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How to Become an Audiologist: Education, Licensing & Certification

Read about audiology schools and careers, including job description and salary information.

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Home » Specialties » Audiologist

The Basics

  • What you’ll do: Once you’ve decided to become an audiologist, you’ll diagnose and treat patients suffering from hearing, central auditory processing, and balance disorders. Working with patients of all ages, you’ll measure hearing ability and function; provide aural rehabilitation to reduce the effects of hearing loss on communication, learning and job performance; fit for hearing aids; and conduct research.
  • Where you’ll work: Hospitals and rehabilitation centers, private practice, audiology clinics, and schools
  • Degree you’ll need: Doctoral degree and state licensing
  • Median annual salary: $81,030

Education to Become an Audiologist

New audiologists must earn a doctorate in order to begin practicing. The doctoral degree in audiology (AudD) is a four-year graduate program that you can enter while having a bachelor’s degree in any field.

Some audiology programs, like the one at the University of Washington, allow you to specialize in an area of interest, such as pediatric, geriatric, or educational audiology. Your coursework will be more specialized accordingly.

Audiologist Coursework

Anatomy and Physiology: Peripheral Hearing

Psycho-acoustics

Signals, Systems & Acoustics for the Communication Sciences

Biological Foundations of Speech & Music

Amplification

Clinical Practice and Practicum

Typically, your first year or two will include observations, clinical orientation, a written qualifying exam, and a practical assessment. Your third and/or fourth year will offer more hands-on experience through your externship, internship or other Capstone style intensive project.

Salaries by State

Take a look at median annual wages for audiologists by state, as reported by the U.S. Bureau of Labor Statistics.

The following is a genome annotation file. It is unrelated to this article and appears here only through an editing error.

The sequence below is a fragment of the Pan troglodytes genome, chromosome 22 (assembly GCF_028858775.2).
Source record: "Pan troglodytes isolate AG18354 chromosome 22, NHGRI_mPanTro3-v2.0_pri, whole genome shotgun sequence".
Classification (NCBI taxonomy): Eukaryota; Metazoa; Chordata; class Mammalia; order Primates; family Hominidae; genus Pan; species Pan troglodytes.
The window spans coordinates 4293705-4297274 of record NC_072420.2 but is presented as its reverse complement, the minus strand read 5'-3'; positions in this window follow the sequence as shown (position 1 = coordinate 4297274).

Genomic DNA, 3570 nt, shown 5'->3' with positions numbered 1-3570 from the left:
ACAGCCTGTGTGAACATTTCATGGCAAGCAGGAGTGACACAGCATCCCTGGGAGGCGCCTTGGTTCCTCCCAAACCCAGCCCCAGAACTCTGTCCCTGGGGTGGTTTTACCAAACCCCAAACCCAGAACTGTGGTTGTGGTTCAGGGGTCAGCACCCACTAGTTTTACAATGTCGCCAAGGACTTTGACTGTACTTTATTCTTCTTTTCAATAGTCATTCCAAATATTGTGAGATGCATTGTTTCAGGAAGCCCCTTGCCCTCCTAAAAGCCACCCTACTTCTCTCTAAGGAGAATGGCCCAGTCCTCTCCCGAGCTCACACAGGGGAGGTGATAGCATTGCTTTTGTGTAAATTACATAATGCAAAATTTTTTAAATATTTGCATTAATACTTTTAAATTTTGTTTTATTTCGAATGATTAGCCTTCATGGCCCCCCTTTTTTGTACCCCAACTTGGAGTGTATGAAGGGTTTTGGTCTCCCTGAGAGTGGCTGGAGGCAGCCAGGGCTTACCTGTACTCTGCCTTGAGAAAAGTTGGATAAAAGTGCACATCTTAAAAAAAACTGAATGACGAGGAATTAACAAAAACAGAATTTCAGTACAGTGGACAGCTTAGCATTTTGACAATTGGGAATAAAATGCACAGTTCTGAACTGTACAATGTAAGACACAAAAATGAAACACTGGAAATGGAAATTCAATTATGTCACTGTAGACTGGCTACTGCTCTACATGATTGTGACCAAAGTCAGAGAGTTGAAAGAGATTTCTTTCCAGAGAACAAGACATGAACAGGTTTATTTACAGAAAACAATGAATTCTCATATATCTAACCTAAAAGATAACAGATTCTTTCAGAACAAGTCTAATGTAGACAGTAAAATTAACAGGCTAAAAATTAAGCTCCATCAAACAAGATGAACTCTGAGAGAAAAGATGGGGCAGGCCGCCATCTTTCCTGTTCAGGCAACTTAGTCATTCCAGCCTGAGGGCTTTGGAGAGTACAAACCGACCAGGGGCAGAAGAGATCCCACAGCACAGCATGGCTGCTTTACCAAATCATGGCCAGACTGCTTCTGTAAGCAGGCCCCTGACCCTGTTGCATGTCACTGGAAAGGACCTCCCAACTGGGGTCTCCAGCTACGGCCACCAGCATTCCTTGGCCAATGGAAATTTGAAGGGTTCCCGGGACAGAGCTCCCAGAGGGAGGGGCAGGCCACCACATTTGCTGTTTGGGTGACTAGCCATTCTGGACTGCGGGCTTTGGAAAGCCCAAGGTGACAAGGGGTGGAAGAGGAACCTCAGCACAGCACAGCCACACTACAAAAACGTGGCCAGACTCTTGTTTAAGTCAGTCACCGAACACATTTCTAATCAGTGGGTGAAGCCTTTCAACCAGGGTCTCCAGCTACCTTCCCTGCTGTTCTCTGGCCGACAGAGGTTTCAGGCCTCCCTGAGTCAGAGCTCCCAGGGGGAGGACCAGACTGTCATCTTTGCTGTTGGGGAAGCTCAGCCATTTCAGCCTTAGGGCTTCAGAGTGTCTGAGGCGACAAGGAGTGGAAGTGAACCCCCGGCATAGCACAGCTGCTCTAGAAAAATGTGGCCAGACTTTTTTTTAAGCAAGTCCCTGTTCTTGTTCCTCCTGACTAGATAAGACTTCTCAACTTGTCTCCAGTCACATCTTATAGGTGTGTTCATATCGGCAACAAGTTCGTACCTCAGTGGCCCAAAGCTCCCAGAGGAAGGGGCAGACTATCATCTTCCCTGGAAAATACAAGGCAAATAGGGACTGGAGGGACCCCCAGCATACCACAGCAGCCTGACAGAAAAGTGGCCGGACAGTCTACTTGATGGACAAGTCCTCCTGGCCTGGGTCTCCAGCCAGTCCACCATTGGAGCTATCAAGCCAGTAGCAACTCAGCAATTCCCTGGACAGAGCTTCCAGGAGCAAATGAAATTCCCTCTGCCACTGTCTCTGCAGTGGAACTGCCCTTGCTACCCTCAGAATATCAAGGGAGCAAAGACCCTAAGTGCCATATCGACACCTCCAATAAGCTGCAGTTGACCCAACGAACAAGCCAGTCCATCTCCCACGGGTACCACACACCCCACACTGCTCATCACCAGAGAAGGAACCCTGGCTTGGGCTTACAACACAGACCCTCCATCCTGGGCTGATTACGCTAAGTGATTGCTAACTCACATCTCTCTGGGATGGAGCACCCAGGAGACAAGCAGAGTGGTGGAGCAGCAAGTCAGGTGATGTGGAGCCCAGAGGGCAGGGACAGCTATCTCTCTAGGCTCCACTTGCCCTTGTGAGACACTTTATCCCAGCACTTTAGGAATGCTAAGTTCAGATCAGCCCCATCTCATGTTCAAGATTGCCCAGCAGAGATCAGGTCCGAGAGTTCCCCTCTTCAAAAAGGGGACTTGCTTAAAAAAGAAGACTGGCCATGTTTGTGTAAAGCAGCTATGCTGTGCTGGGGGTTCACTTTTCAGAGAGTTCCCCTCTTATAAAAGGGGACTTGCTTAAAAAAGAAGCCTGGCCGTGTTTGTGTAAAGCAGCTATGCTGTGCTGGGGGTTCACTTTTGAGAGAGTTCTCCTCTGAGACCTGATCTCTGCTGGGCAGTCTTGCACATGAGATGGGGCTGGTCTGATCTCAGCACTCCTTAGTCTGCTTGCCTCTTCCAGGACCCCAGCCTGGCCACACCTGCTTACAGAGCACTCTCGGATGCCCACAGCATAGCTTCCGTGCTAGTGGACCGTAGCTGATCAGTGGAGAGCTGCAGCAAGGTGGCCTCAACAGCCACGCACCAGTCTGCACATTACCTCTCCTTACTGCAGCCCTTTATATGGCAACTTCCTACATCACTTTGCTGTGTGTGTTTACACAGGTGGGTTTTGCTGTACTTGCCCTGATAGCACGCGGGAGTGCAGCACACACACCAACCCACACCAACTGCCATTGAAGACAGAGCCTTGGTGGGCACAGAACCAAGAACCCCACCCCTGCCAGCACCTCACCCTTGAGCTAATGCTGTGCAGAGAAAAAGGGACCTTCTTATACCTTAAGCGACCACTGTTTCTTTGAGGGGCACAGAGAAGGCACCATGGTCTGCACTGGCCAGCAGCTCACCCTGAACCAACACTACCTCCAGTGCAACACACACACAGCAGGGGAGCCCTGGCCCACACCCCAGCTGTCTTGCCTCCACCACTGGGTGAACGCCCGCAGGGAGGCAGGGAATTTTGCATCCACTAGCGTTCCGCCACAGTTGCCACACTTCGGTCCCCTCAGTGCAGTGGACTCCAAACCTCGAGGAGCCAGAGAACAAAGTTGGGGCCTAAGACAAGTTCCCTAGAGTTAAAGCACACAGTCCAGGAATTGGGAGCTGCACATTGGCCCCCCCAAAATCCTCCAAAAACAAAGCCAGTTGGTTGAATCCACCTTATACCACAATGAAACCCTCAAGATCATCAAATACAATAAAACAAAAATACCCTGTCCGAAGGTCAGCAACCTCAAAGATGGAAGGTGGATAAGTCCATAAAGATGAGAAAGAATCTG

Audiologists

National data

Median Salary: $81,030

Bottom 10%: $56,550

Top 10%: $128,160

Projected job growth: 13.3%

State data

State Median Salary Bottom 10% Top 10%
Alabama $67,700 $53,260 $100,400
Alaska $80,640 $56,570 $123,660
Arizona $80,210 $54,810 $137,350
Arkansas N/A N/A N/A
California $116,220 $74,980 $148,240
Colorado $82,330 $49,520 $115,620
Connecticut $79,590 $57,450 $100,830
Delaware $81,970 $62,860 $102,390
District of Columbia $87,300 $65,430 $153,140
Florida $72,760 $44,220 $103,690
Georgia $80,110 $67,940 $127,990
Hawaii N/A N/A N/A
Idaho $75,110 $48,490 $100,210
Illinois $77,520 $53,770 $109,900
Indiana $79,310 $47,950 $104,080
Iowa $77,600 $53,750 $102,770
Kansas $71,370 $33,780 $95,930
Kentucky $68,750 $55,060 $90,010
Louisiana $71,660 $54,970 $88,200
Maine $77,060 $55,960 $103,210
Maryland $105,700 $69,630 $146,670
Massachusetts $90,410 $68,590 $124,610
Michigan $80,300 $68,040 $102,670
Minnesota $90,520 $69,550 $112,260
Mississippi $59,590 $44,230 $95,070
Missouri $74,120 $55,730 $89,050
Montana $78,550 $43,180 $159,530
Nebraska $83,700 $57,480 $116,100
New Hampshire $67,220 $54,730 $96,860
New Jersey $81,630 $63,990 $126,980
New Mexico $74,730 $54,790 $102,640
New York $81,060 $66,950 $117,910
North Carolina $73,770 $55,070 $98,440
North Dakota $95,420 $67,530 N/A
Ohio $72,500 $55,350 $97,840
Oklahoma $88,930 $55,050 $132,600
Oregon $85,770 $30,280 $181,380
Pennsylvania $76,890 $57,180 $117,460
Rhode Island $89,510 $72,350 $108,800
South Carolina $80,220 $57,090 $131,820
South Dakota $77,620 $67,260 $112,850
Tennessee $82,680 $58,150 $120,590
Texas $89,170 $65,820 $123,580
Utah N/A N/A N/A
Virginia $83,230 $43,230 $134,440
Washington $93,080 $68,780 $142,530
West Virginia $67,410 $48,700 $145,520
Wisconsin $81,420 $57,390 $113,650
Wyoming $76,960 $67,990 $95,140

Source: U.S. Bureau of Labor Statistics (BLS) 2020 median salary; projected job growth through 2029. Actual salaries vary depending on location, level of education, years of experience, work environment, and other factors. Salaries may differ even more for those who are self-employed or work part time.

Licensing and Certification

All states now require licensing for audiologists in addition to a doctorate. Most also require continuing education units to renew your license. You’ll also need to meet the following criteria:

  • Complete 300 to 375 hours of supervised clinical experience
  • Earn a passing score on a national exam
  • Complete nine months of post-graduate professional clinical experience

For specific requirements, check with the state’s licensing board for audiologists, in the state you choose to work in.

Audiologists can earn the Certificate of Clinical Competence in Audiology (CCC-A), offered by the American Speech-Language-Hearing Association.They also may be credentialed through the American Board of Audiology. Although it is not required, certification may satisfy some or all of the requirements for licensure and may be required by some employers.

Source: U.S. Bureau of Labor Statistics’ 2020 Occupational Employment Statistics, Audiologists.